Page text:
What is a Garnishee order?

 Monday, 12th June 2023 14:56

What options do you have if you have secured a CCJ but payment is still outstanding with the account holder?

Whilst there are a number of enforcement routes which can help an organisation recover a debt, some debtors are increasingly alert to the ways of avoiding enforcement and subsequent repayment.

However, an option available to creditors when a CCJ has failed to secure settlement is a ‘Garnishee Order’, also known as a Third-Party Debt Order. This which is a legal document that requires a debtor’s employer to withhold sums from the following sources and send the money directly to the creditor:

  1. The debtor’s wages or salary
  2. The debtor’s bank account, or
  3. Other people who owe the debtor money (e.g. an estate agent who is collecting rent)

The amount of money that must be paid will depend on the amount of money owed and can be adjusted as the debt is paid off.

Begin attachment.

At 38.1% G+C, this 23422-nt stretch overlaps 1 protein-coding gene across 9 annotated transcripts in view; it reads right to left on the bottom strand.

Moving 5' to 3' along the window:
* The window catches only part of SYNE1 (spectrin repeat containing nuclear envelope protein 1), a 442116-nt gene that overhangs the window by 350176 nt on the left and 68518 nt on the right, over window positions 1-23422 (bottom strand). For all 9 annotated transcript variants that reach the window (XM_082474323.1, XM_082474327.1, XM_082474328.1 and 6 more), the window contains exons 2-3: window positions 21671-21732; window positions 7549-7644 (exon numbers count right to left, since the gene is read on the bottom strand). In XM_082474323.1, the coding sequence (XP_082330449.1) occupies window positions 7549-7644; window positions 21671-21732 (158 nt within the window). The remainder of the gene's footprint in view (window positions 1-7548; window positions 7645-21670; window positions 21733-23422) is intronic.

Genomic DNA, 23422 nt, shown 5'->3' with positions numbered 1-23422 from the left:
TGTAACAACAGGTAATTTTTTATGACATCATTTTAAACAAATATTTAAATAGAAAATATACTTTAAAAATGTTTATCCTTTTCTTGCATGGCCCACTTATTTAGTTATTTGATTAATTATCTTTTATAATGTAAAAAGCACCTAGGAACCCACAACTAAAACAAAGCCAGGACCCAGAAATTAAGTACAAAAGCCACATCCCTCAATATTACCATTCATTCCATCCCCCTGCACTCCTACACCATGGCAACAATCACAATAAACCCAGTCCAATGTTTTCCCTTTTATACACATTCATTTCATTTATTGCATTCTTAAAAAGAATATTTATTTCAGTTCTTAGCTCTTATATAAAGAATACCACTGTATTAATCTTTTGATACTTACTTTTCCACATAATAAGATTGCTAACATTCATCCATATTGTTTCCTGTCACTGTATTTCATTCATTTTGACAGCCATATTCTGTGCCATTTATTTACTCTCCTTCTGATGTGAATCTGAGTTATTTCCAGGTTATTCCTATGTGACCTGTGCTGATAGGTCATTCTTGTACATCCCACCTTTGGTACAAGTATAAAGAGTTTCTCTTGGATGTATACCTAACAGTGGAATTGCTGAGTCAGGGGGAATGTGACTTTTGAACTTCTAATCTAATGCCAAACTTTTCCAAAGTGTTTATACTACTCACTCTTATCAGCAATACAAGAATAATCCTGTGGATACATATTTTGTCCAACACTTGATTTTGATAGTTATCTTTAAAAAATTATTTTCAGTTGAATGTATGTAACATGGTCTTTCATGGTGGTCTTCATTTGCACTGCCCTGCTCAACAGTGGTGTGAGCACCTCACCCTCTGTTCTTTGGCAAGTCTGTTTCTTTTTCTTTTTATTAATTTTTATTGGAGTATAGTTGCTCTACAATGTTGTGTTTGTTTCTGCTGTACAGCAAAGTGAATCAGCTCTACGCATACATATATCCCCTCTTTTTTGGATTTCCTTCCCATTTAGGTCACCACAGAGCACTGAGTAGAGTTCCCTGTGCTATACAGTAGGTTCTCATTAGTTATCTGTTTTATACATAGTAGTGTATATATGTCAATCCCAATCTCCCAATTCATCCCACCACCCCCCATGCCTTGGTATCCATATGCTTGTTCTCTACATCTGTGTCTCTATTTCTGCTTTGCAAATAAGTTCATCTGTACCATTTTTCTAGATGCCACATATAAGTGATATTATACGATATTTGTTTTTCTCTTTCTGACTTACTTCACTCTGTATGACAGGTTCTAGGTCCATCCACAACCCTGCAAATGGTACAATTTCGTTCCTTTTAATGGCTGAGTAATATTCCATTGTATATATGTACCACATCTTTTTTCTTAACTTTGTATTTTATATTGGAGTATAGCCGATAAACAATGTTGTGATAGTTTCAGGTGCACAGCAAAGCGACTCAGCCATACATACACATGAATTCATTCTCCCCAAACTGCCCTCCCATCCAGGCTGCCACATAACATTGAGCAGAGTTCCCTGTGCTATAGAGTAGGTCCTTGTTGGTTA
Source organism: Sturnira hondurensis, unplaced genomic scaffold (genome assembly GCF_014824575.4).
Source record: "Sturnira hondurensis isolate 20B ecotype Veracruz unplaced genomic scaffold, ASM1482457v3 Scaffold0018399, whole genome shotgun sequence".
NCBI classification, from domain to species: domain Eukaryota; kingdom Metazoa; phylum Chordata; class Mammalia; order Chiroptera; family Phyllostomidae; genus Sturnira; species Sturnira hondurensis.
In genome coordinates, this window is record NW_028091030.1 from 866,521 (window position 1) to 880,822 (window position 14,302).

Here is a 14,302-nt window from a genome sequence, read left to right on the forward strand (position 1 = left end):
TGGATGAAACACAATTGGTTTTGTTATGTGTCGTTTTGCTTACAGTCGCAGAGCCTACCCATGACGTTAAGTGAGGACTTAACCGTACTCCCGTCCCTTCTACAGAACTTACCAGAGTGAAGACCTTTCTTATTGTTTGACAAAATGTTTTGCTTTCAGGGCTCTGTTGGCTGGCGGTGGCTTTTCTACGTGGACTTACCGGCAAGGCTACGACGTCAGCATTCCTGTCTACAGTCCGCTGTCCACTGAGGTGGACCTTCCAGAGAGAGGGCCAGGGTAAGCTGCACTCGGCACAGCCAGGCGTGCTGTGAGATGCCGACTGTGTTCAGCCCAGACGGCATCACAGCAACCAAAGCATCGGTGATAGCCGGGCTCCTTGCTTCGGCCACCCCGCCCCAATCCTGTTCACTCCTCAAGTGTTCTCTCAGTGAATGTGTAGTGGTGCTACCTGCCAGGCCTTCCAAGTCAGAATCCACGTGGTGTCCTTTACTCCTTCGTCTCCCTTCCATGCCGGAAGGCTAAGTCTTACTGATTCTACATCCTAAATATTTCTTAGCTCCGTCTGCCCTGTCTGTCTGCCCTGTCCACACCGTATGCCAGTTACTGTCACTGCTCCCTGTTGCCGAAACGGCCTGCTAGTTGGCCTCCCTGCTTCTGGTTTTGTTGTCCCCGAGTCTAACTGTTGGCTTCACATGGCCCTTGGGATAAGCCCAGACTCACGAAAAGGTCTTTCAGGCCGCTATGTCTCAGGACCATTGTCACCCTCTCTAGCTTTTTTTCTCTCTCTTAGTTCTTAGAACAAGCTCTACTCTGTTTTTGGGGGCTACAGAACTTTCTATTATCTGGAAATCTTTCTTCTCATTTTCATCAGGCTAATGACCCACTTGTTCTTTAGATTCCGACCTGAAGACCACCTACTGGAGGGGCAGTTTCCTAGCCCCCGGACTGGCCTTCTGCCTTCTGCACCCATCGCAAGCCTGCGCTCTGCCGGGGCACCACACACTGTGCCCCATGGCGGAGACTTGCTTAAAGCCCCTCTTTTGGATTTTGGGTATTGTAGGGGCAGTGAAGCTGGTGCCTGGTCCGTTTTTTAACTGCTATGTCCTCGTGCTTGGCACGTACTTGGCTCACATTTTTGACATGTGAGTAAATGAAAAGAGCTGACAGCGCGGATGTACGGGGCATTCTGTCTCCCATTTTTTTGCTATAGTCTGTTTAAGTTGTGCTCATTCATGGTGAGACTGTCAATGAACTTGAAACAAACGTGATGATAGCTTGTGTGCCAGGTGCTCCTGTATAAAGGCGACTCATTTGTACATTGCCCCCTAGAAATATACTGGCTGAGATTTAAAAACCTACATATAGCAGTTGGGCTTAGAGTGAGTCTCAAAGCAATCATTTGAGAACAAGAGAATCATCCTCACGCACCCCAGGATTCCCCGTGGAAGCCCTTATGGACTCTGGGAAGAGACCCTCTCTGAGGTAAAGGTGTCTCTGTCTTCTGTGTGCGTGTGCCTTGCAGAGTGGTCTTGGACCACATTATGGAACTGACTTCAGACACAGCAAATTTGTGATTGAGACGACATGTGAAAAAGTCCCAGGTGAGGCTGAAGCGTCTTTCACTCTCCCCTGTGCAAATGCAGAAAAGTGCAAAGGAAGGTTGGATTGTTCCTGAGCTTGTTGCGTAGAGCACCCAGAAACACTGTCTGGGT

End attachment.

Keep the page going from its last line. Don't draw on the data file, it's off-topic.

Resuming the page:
Banks and other financial organisations may be served with garnishee orders, which require them to freeze your accounts. If this occurs, your creditor normally has the right to withdraw the whole amount due from your account, provided that you have the money to do so. This is done when someone owes money or other assets to another person, such as a creditor or ex-spouse.

Garnishee orders can be a powerful tool for debt collection as it allows creditors to collect money without having to go through lengthy legal proceedings. In some cases, an employee may be able to challenge a garnishee order if they believe that it is unfair or unreasonable. However, in most cases, employers must comply with the orders and withhold wages sums from their employees. It's important that employers and employees understand how garnishee orders work so everyone can make sure their rights are being respected and protected. 

The garnishee order should only be used after all other debt collection avenues have been exhausted, and everyone involved should make sure they understand their rights before it is issued. 

If you have an CCJ that you would like us to enforce or advise on, please speak to our team today who can share their expert knowledge on how to proceed ethically and legally.




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